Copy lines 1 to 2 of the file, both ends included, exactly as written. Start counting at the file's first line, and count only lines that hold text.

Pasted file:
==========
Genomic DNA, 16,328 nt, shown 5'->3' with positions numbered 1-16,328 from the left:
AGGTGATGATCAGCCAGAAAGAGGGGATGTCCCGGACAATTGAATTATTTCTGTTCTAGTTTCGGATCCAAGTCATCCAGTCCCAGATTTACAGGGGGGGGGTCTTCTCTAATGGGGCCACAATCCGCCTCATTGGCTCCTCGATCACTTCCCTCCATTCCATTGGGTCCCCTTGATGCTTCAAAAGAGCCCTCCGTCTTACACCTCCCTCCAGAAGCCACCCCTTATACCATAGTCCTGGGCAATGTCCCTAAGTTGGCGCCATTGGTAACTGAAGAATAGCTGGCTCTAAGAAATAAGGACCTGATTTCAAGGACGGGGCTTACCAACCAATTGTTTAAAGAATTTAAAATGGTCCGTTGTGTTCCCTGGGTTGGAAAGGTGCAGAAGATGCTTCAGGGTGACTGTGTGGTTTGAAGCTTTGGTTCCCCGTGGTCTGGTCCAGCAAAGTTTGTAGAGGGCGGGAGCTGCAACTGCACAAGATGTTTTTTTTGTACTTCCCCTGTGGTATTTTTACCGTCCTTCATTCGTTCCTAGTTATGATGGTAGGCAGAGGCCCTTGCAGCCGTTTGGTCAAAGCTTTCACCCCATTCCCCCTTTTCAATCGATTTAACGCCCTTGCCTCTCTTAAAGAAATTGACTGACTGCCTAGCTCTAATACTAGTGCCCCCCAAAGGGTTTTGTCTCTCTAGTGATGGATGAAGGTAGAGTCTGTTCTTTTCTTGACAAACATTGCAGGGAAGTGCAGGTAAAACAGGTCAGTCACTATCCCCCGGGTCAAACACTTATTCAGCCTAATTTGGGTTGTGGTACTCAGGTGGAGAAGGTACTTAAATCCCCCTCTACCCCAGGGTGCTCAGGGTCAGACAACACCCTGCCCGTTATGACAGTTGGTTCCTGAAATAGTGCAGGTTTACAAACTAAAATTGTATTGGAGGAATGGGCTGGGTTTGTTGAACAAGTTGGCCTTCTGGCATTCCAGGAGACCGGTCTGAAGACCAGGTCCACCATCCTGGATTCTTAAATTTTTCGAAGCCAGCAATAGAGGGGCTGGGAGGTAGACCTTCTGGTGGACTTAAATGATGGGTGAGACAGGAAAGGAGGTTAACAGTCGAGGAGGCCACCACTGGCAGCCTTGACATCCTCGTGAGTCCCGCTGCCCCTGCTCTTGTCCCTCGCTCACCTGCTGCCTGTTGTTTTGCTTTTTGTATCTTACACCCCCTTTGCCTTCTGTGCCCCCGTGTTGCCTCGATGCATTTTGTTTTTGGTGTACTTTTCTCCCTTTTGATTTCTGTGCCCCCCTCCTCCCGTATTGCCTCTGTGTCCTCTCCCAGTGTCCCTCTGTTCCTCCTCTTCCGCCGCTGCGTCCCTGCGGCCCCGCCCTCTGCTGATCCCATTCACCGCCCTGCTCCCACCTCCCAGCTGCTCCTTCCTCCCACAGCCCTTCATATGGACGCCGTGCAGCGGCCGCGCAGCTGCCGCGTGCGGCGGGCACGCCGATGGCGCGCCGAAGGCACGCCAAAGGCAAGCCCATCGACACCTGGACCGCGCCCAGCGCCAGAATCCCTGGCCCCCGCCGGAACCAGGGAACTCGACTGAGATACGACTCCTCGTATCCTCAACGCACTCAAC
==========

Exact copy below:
Genomic DNA, 16,328 nt, shown 5'->3' with positions numbered 1-16,328 from the left:
AGGTGATGATCAGCCAGAAAGAGGGGATGTCCCGGACAATTGAATTATTTCTGTTCTAGTTTCGGATCCAAGTCATCCAGTCCCAGATTTACAGGGGGGGGGTCTTCTCTAATGGGGCCACAATCCGCCTCATTGGCTCCTCGATCACTTCCCTCCATTCCATTGGGTCCCCTTGATGCTTCAAAAGAGCCCTCCGTCTTACACCTCCCTCCAGAAGCCACCCCTTATACCATAGTCCTGGGCAATGTCCCTAAGTTGGCGCCATTGGTAACTGAAGAATAGCTGGCTCTAAGAAATAAGGACCTGATTTCAAGGACGGGGCTTACCAACCAATTGTTTAAAGAATTTAAAATGGTCCGTTGTGTTCCCTGGGTTGGAAAGGTGCAGAAGATGCTTCAGGGTGACTGTGTGGTTTGAAGCTTTGGTTCCCCGTGGTCTGGTCCAGCAAAGTTTGTAGAGGGCGGGAGCTGCAACTGCACAAGATGTTTTTTTTGTACTTCCCCTGTGGTATTTTTACCGTCCTTCATTCGTTCCTAGTTATGATGGTAGGCAGAGGCCCTTGCAGCCGTTTGGTCAAAGCTTTCACCCCATTCCCCCTTTTCAATCGATTTAACGCCCTTGCCTCTCTTAAAGAAATTGACTGACTGCCTAGCTCTAATACTAGTGCCCCCCAAAGGGTTTTGTCTCTCTAGTGATGGATGAAGGTAGAGTCTGTTCTTTTCTTGACAAACATTGCAGGGAAGTGCAGGTAAAACAGGTCAGTCACTATCCCCCGGGTCAAACACTTATTCAGCCTAATTTGGGTTGTGGTACTCAGGTGGAGAAGGTACTTAAATCCCCCTCTACCCCAGGGTGCTCAGGGTCAGACAACACCCTGCCCGTTATGACAGTTGGTTCCTGAAATAGTGCAGGTTTACAAACTAAAATTGTATTGGAGGAATGGGCTGGGTTTGTTGAACAAGTTGGCCTTCTGGCATTCCAGGAGACCGGTCTGAAGACCAGGTCCACCATCCTGGATTCTTAAATTTTTCGAAGCCAGCAATAGAGGGGCTGGGAGGTAGACCTTCTGGTGGACTTAAATGATGGGTGAGACAGGAAAGGAGGTTAACAGTCGAGGAGGCCACCACTGGCAGCCTTGACATCCTCGTGAGTCCCGCTGCCCCTGCTCTTGTCCCTCGCTCACCTGCTGCCTGTTGTTTTGCTTTTTGTATCTTACACCCCCTTTGCCTTCTGTGCCCCCGTGTTGCCTCGATGCATTTTGTTTTTGGTGTACTTTTCTCCCTTTTGATTTCTGTGCCCCCCTCCTCCCGTATTGCCTCTGTGTCCTCTCCCAGTGTCCCTCTGTTCCTCCTCTTCCGCCGCTGCGTCCCTGCGGCCCCGCCCTCTGCTGATCCCATTCACCGCCCTGCTCCCACCTCCCAGCTGCTCCTTCCTCCCACAGCCCTTCATATGGACGCCGTGCAGCGGCCGCGCAGCTGCCGCGTGCGGCGGGCACGCCGATGGCGCGCCGAAGGCACGCCAAAGGCAAGCCCATCGACACCTGGACCGCGCCCAGCGCCAGAATCCCTGGCCCCCGCCGGAACCAGGGAACTCGACTGAGATACGACTCCTCGTATCCTCAACGCACTCAAC